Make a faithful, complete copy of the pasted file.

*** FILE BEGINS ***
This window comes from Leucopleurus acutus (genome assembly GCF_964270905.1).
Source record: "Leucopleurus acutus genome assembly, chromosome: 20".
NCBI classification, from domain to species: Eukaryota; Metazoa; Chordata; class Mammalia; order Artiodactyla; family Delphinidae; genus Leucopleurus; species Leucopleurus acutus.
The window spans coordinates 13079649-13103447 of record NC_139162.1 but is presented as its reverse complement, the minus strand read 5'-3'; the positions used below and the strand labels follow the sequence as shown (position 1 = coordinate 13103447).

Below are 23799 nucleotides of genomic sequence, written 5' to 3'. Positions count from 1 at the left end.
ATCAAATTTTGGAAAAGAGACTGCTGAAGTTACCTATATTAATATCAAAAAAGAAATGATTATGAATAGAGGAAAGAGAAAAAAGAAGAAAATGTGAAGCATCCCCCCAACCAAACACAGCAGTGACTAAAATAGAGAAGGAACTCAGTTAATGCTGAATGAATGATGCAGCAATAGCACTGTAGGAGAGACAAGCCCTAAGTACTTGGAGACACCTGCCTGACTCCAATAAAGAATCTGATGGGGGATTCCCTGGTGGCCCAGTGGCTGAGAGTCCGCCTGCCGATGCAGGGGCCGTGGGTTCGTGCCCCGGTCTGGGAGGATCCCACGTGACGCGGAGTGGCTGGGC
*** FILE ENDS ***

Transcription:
This window comes from Leucopleurus acutus (genome assembly GCF_964270905.1).
Source record: "Leucopleurus acutus genome assembly, chromosome: 20".
NCBI classification, from domain to species: Eukaryota; Metazoa; Chordata; class Mammalia; order Artiodactyla; family Delphinidae; genus Leucopleurus; species Leucopleurus acutus.
The window spans coordinates 13079649-13103447 of record NC_139162.1 but is presented as its reverse complement, the minus strand read 5'-3'; the positions used below and the strand labels follow the sequence as shown (position 1 = coordinate 13103447).

Below are 23799 nucleotides of genomic sequence, written 5' to 3'. Positions count from 1 at the left end.
ATCAAATTTTGGAAAAGAGACTGCTGAAGTTACCTATATTAATATCAAAAAAGAAATGATTATGAATAGAGGAAAGAGAAAAAAGAAGAAAATGTGAAGCATCCCCCCAACCAAACACAGCAGTGACTAAAATAGAGAAGGAACTCAGTTAATGCTGAATGAATGATGCAGCAATAGCACTGTAGGAGAGACAAGCCCTAAGTACTTGGAGACACCTGCCTGACTCCAATAAAGAATCTGATGGGGGATTCCCTGGTGGCCCAGTGGCTGAGAGTCCGCCTGCCGATGCAGGGGCCGTGGGTTCGTGCCCCGGTCTGGGAGGATCCCACGTGACGCGGAGTGGCTGGGC